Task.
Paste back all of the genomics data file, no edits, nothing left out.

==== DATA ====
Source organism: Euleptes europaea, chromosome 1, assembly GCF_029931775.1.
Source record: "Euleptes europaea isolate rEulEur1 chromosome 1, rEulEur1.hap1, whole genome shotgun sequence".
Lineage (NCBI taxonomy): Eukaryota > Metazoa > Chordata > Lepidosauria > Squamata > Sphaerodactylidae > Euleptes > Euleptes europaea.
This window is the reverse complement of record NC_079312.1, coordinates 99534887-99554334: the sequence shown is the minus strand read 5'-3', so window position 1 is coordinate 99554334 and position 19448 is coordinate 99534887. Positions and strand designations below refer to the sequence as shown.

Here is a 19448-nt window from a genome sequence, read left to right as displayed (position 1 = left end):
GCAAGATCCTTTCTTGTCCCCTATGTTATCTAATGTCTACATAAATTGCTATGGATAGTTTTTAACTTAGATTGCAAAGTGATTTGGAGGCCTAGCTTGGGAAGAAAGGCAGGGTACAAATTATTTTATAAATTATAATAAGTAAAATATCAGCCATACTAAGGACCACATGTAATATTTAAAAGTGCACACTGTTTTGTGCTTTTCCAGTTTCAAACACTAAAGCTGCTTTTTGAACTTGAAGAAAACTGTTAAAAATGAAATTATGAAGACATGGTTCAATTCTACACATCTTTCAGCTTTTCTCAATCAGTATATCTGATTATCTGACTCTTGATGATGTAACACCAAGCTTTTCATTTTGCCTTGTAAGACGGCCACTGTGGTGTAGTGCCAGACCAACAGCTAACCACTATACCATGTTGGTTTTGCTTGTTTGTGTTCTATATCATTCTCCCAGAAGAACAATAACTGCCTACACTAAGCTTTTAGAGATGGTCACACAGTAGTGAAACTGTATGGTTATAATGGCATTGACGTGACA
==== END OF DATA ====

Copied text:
Source organism: Euleptes europaea, chromosome 1, assembly GCF_029931775.1.
Source record: "Euleptes europaea isolate rEulEur1 chromosome 1, rEulEur1.hap1, whole genome shotgun sequence".
Lineage (NCBI taxonomy): Eukaryota > Metazoa > Chordata > Lepidosauria > Squamata > Sphaerodactylidae > Euleptes > Euleptes europaea.
This window is the reverse complement of record NC_079312.1, coordinates 99534887-99554334: the sequence shown is the minus strand read 5'-3', so window position 1 is coordinate 99554334 and position 19448 is coordinate 99534887. Positions and strand designations below refer to the sequence as shown.

Here is a 19448-nt window from a genome sequence, read left to right as displayed (position 1 = left end):
GCAAGATCCTTTCTTGTCCCCTATGTTATCTAATGTCTACATAAATTGCTATGGATAGTTTTTAACTTAGATTGCAAAGTGATTTGGAGGCCTAGCTTGGGAAGAAAGGCAGGGTACAAATTATTTTATAAATTATAATAAGTAAAATATCAGCCATACTAAGGACCACATGTAATATTTAAAAGTGCACACTGTTTTGTGCTTTTCCAGTTTCAAACACTAAAGCTGCTTTTTGAACTTGAAGAAAACTGTTAAAAATGAAATTATGAAGACATGGTTCAATTCTACACATCTTTCAGCTTTTCTCAATCAGTATATCTGATTATCTGACTCTTGATGATGTAACACCAAGCTTTTCATTTTGCCTTGTAAGACGGCCACTGTGGTGTAGTGCCAGACCAACAGCTAACCACTATACCATGTTGGTTTTGCTTGTTTGTGTTCTATATCATTCTCCCAGAAGAACAATAACTGCCTACACTAAGCTTTTAGAGATGGTCACACAGTAGTGAAACTGTATGGTTATAATGGCATTGACGTGACA